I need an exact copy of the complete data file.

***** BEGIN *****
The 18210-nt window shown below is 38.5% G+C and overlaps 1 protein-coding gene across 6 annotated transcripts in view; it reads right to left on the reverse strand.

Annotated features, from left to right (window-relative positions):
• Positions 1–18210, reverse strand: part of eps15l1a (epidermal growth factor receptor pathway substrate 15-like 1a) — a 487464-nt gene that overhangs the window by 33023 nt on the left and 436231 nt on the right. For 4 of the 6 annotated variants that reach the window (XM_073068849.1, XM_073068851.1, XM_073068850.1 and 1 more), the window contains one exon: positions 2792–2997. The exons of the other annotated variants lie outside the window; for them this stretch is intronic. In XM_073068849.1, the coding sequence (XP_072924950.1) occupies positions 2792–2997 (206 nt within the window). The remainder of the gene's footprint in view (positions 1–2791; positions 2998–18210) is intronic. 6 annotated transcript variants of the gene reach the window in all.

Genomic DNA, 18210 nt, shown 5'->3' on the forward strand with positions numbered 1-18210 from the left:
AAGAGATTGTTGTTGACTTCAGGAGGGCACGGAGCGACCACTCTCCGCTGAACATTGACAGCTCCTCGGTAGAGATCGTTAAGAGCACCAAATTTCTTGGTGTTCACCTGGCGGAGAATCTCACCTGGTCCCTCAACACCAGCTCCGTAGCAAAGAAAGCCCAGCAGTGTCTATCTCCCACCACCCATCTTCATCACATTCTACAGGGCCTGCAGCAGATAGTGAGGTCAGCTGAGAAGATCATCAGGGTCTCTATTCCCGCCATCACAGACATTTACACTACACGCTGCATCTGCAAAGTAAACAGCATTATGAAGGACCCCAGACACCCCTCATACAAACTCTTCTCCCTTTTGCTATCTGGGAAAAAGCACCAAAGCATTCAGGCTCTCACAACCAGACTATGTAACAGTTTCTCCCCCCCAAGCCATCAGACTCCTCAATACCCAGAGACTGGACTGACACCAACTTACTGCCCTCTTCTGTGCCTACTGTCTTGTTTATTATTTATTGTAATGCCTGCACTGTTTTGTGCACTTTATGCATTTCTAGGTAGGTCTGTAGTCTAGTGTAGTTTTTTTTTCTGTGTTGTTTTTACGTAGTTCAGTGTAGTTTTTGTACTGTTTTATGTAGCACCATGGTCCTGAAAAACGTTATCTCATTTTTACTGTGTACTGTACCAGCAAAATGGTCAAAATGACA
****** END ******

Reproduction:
The 18210-nt window shown below is 38.5% G+C and overlaps 1 protein-coding gene across 6 annotated transcripts in view; it reads right to left on the reverse strand.

Annotated features, from left to right (window-relative positions):
• Positions 1–18210, reverse strand: part of eps15l1a (epidermal growth factor receptor pathway substrate 15-like 1a) — a 487464-nt gene that overhangs the window by 33023 nt on the left and 436231 nt on the right. For 4 of the 6 annotated variants that reach the window (XM_073068849.1, XM_073068851.1, XM_073068850.1 and 1 more), the window contains one exon: positions 2792–2997. The exons of the other annotated variants lie outside the window; for them this stretch is intronic. In XM_073068849.1, the coding sequence (XP_072924950.1) occupies positions 2792–2997 (206 nt within the window). The remainder of the gene's footprint in view (positions 1–2791; positions 2998–18210) is intronic. 6 annotated transcript variants of the gene reach the window in all.

Genomic DNA, 18210 nt, shown 5'->3' on the forward strand with positions numbered 1-18210 from the left:
AAGAGATTGTTGTTGACTTCAGGAGGGCACGGAGCGACCACTCTCCGCTGAACATTGACAGCTCCTCGGTAGAGATCGTTAAGAGCACCAAATTTCTTGGTGTTCACCTGGCGGAGAATCTCACCTGGTCCCTCAACACCAGCTCCGTAGCAAAGAAAGCCCAGCAGTGTCTATCTCCCACCACCCATCTTCATCACATTCTACAGGGCCTGCAGCAGATAGTGAGGTCAGCTGAGAAGATCATCAGGGTCTCTATTCCCGCCATCACAGACATTTACACTACACGCTGCATCTGCAAAGTAAACAGCATTATGAAGGACCCCAGACACCCCTCATACAAACTCTTCTCCCTTTTGCTATCTGGGAAAAAGCACCAAAGCATTCAGGCTCTCACAACCAGACTATGTAACAGTTTCTCCCCCCCAAGCCATCAGACTCCTCAATACCCAGAGACTGGACTGACACCAACTTACTGCCCTCTTCTGTGCCTACTGTCTTGTTTATTATTTATTGTAATGCCTGCACTGTTTTGTGCACTTTATGCATTTCTAGGTAGGTCTGTAGTCTAGTGTAGTTTTTTTTTCTGTGTTGTTTTTACGTAGTTCAGTGTAGTTTTTGTACTGTTTTATGTAGCACCATGGTCCTGAAAAACGTTATCTCATTTTTACTGTGTACTGTACCAGCAAAATGGTCAAAATGACA